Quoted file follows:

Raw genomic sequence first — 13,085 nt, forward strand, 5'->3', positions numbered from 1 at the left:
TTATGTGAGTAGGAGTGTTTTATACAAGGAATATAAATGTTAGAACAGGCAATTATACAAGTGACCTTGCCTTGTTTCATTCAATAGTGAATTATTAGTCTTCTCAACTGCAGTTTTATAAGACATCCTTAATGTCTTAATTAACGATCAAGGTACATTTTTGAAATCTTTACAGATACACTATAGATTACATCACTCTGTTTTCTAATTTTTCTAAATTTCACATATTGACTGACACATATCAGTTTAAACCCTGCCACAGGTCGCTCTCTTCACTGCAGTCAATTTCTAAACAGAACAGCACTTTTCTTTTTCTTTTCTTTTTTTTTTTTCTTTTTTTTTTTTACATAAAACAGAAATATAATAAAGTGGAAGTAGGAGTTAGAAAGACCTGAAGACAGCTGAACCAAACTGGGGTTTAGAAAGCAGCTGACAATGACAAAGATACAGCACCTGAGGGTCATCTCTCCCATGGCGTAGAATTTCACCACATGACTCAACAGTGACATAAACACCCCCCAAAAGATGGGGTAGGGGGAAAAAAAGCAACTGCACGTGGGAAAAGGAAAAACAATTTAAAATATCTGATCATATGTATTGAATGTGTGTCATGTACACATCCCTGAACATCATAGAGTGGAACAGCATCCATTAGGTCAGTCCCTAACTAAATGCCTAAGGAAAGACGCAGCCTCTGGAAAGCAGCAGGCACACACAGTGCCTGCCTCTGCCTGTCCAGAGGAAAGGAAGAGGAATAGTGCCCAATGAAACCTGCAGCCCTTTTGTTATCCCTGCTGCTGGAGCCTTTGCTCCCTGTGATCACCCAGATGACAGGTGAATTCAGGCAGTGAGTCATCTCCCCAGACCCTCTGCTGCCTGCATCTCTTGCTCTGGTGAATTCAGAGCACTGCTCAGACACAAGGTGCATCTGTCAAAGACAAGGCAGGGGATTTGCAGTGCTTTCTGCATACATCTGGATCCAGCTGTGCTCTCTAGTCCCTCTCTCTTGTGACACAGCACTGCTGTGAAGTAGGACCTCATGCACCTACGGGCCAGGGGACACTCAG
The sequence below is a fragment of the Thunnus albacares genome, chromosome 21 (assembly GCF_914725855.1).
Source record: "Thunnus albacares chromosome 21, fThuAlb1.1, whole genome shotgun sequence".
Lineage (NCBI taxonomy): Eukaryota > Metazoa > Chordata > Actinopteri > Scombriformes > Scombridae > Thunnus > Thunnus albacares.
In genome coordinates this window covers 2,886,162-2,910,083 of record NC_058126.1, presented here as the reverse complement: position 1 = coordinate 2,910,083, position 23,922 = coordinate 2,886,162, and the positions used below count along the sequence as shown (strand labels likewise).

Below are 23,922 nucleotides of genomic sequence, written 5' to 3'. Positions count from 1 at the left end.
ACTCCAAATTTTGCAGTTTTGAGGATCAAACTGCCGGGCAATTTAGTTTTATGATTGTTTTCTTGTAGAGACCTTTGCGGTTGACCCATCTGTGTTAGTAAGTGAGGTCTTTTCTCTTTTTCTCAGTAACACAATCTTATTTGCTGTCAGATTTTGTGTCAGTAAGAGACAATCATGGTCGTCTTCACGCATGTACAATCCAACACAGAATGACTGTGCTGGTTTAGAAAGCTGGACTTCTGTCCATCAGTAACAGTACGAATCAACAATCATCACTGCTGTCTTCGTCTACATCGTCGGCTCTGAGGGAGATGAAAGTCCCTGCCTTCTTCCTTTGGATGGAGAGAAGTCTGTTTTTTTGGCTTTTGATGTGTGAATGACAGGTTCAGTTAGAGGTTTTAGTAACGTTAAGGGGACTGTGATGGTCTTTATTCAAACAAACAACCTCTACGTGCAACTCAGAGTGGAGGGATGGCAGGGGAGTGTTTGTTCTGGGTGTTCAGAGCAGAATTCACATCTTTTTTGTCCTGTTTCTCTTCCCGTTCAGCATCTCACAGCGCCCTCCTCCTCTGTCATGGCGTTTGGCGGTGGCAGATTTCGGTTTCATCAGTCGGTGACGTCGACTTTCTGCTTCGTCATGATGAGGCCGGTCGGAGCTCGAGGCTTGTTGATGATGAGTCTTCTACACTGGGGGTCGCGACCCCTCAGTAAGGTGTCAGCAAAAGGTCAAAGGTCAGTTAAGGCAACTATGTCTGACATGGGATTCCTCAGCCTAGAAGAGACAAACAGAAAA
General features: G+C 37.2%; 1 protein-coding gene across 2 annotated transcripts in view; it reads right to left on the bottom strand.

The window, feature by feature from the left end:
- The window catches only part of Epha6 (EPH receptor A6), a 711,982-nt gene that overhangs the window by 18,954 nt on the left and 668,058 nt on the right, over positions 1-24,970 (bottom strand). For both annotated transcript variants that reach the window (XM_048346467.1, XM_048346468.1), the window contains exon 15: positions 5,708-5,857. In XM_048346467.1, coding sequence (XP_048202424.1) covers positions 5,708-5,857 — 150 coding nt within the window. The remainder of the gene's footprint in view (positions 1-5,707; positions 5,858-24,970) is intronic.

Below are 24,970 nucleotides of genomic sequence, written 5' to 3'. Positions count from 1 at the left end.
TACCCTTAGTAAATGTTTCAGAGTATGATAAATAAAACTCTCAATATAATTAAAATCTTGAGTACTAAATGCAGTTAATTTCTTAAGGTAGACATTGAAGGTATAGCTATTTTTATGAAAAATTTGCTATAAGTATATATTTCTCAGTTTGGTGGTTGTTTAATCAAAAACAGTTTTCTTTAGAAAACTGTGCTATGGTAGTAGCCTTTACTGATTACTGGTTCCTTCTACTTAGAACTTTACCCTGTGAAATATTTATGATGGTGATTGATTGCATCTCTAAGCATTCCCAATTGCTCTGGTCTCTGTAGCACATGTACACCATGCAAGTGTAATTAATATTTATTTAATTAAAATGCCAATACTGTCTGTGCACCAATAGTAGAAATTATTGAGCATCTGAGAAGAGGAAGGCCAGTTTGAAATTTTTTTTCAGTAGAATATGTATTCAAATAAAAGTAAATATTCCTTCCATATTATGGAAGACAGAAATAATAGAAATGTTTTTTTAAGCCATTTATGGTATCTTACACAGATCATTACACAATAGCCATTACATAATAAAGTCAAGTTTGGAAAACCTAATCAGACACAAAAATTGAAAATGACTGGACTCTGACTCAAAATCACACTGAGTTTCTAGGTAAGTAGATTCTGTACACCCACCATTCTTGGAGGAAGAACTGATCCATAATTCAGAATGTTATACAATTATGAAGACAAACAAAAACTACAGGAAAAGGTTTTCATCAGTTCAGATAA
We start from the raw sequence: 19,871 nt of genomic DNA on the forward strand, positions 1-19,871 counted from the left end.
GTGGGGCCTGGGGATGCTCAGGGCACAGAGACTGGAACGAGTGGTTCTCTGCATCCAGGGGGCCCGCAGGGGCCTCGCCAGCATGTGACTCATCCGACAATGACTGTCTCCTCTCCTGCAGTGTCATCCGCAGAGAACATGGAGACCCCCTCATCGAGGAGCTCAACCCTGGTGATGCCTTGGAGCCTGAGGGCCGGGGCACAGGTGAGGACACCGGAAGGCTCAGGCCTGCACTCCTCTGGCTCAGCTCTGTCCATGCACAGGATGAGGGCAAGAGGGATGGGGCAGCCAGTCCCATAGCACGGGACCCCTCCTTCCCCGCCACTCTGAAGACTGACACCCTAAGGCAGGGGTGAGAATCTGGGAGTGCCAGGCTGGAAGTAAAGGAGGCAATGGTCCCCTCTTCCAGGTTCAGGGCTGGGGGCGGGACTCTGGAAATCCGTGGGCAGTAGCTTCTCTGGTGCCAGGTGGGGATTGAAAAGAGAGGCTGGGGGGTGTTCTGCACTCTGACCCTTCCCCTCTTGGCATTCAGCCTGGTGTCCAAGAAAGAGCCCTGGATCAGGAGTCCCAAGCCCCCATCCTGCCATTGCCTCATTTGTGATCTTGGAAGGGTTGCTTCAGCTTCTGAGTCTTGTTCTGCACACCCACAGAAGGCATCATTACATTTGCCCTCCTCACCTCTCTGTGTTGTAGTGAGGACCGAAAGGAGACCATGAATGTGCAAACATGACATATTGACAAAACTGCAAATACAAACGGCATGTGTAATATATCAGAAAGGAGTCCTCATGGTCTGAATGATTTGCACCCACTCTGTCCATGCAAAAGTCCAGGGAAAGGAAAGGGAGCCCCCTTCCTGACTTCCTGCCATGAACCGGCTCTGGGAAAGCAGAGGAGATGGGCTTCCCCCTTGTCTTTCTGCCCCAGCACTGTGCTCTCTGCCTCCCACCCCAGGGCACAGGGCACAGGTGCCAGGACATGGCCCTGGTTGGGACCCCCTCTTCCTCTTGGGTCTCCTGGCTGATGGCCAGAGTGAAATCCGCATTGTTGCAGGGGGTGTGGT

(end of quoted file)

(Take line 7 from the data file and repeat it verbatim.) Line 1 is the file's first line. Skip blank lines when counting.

Below are 23,922 nucleotides of genomic sequence, written 5' to 3'. Positions count from 1 at the left end.